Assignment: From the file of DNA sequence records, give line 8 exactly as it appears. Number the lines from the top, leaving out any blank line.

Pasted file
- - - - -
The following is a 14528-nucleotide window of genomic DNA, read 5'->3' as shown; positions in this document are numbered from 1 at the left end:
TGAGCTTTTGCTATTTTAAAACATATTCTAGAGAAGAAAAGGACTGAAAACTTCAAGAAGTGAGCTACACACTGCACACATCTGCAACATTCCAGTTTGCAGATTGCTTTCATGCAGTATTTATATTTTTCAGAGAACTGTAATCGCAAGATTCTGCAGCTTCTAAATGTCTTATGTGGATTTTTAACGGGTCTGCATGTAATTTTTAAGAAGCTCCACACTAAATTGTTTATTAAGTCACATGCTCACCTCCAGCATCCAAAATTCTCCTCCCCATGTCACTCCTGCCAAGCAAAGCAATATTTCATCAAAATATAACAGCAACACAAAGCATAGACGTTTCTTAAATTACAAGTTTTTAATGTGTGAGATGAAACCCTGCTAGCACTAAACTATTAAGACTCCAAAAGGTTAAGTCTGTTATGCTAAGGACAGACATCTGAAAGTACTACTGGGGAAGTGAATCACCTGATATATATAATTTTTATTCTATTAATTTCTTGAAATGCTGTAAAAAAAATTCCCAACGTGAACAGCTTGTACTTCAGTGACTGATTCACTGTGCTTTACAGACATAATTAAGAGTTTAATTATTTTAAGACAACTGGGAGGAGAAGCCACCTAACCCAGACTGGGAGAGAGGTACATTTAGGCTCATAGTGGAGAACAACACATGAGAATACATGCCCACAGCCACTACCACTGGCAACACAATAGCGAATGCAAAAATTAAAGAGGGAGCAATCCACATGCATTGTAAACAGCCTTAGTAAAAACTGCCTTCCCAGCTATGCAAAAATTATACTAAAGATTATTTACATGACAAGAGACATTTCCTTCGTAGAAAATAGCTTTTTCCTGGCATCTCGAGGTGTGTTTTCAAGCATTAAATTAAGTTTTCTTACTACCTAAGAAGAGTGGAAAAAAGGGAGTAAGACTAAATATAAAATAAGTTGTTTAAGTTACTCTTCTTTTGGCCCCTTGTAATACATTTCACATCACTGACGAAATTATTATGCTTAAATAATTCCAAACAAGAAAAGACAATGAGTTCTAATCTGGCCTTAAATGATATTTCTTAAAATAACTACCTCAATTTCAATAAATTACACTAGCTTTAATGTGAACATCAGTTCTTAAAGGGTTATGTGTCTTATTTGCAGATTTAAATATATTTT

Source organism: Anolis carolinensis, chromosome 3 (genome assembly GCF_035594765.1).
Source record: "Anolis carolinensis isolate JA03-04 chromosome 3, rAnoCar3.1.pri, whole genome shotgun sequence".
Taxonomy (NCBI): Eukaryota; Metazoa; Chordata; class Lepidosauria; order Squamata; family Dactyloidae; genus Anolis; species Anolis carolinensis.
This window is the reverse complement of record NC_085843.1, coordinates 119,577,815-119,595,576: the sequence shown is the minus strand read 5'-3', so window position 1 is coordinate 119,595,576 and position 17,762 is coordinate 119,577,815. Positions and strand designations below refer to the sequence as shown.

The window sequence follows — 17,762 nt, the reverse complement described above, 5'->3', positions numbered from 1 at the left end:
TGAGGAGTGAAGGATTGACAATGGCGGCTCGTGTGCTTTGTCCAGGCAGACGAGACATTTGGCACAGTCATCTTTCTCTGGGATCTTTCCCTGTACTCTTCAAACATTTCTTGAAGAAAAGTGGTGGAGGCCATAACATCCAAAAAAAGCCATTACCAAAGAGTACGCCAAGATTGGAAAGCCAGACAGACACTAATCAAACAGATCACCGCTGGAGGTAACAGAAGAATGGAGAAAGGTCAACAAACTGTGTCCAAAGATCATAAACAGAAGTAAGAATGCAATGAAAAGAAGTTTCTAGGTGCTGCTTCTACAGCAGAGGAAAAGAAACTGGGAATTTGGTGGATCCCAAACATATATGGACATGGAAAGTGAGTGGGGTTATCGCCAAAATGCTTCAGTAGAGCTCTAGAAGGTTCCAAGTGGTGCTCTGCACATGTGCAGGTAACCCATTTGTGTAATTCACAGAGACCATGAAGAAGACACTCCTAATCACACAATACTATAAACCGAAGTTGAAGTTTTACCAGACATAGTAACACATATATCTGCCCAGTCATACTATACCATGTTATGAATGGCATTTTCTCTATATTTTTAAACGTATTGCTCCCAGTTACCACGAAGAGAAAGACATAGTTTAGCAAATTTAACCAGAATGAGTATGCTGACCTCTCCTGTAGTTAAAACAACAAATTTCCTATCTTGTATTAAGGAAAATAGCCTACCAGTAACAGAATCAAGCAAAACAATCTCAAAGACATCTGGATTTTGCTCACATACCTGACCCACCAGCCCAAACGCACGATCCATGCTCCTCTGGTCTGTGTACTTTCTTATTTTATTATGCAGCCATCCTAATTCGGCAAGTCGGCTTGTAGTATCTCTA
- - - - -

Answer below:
TGAGGAGTGAAGGATTGACAATGGCGGCTCGTGTGCTTTGTCCAGGCAGACGAGACATTTGGCACAGTCATCTTTCTCTGGGATCTTTCCCTGTACTCTTCAAACATTTCTTGAAGAAAAGTGGTGGAGGCCATAACATCCAAAAAAAGCCATTACCAAAGAGTACGCCAAGATTGGAAAGCCAGACAGACACTAATCAAACAGATCACCGCTGGAGGTAACAGAAGAATGGAGAAAGGTCAACAAACTGTGTCCAAAGATCATAAACAGAAGTAAGAATGCAATGAAAAGAAGTTTCTAGGTGCTGCTTCTACAGCAGAGGAAAAGAAACTGGGAATTTGGTGGATCCCAAACATATATGGACATGGAAAGTGAGTGGGGTTATCGCCAAAATGCTTCAGTAGAGCTCTAGAAGGTTCCAAGTGGTGCTCTGCACATGTGCAGGTAACCCATTTGTGTAATTCACAGAGACCATGAAGAAGACACTCCTAATCACACAATACTATAAACCGAAGTTGAAGTTTTACCAGACATAGTAACACATATATCTGCCCAGTCATACTATACCATGTTATGAATGGCATTTTCTCTATATTTTTAAACGTATTGCTCCCAGTTACCACGAAGAGAAAGACATAGTTTAGCAAATTTAACCAGAATGAGTATGCTGACCTCTCCTGTAGTTAAAACAACAAATTTCCTATCTTGTATTAAGGAAAATAGCCTACCAGTAACAGAATCAAGCAAAACAATCTCAAAGACATCTGGATTTTGCTCACATACCTGACCCACCAGCCCAAACGCACGATCCATGCTCCTCTGGTCTGTGTACTTTCTTATTTTATTATGCAGCCATCCTAATTCGGCAAGTCGGCTTGTAGTATCTCTA